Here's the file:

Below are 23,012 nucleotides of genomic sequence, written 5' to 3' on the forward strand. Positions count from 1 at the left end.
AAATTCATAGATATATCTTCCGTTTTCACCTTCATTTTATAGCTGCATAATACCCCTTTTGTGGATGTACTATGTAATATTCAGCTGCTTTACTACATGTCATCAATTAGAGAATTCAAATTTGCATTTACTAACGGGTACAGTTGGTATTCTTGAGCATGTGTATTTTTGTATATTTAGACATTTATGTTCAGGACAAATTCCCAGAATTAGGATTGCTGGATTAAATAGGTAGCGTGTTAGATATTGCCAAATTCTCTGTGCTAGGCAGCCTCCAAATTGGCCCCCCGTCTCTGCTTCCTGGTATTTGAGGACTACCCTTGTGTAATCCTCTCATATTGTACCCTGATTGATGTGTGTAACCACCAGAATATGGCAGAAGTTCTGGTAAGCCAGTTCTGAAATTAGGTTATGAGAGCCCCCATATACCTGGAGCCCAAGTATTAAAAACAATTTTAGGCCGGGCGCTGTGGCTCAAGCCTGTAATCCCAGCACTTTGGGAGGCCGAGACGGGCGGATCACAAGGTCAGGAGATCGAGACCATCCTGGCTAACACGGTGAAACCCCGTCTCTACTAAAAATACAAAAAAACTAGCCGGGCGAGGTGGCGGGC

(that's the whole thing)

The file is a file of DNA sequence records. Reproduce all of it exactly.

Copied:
Below are 23,012 nucleotides of genomic sequence, written 5' to 3' on the forward strand. Positions count from 1 at the left end.
AAATTCATAGATATATCTTCCGTTTTCACCTTCATTTTATAGCTGCATAATACCCCTTTTGTGGATGTACTATGTAATATTCAGCTGCTTTACTACATGTCATCAATTAGAGAATTCAAATTTGCATTTACTAACGGGTACAGTTGGTATTCTTGAGCATGTGTATTTTTGTATATTTAGACATTTATGTTCAGGACAAATTCCCAGAATTAGGATTGCTGGATTAAATAGGTAGCGTGTTAGATATTGCCAAATTCTCTGTGCTAGGCAGCCTCCAAATTGGCCCCCCGTCTCTGCTTCCTGGTATTTGAGGACTACCCTTGTGTAATCCTCTCATATTGTACCCTGATTGATGTGTGTAACCACCAGAATATGGCAGAAGTTCTGGTAAGCCAGTTCTGAAATTAGGTTATGAGAGCCCCCATATACCTGGAGCCCAAGTATTAAAAACAATTTTAGGCCGGGCGCTGTGGCTCAAGCCTGTAATCCCAGCACTTTGGGAGGCCGAGACGGGCGGATCACAAGGTCAGGAGATCGAGACCATCCTGGCTAACACGGTGAAACCCCGTCTCTACTAAAAATACAAAAAAACTAGCCGGGCGAGGTGGCGGGC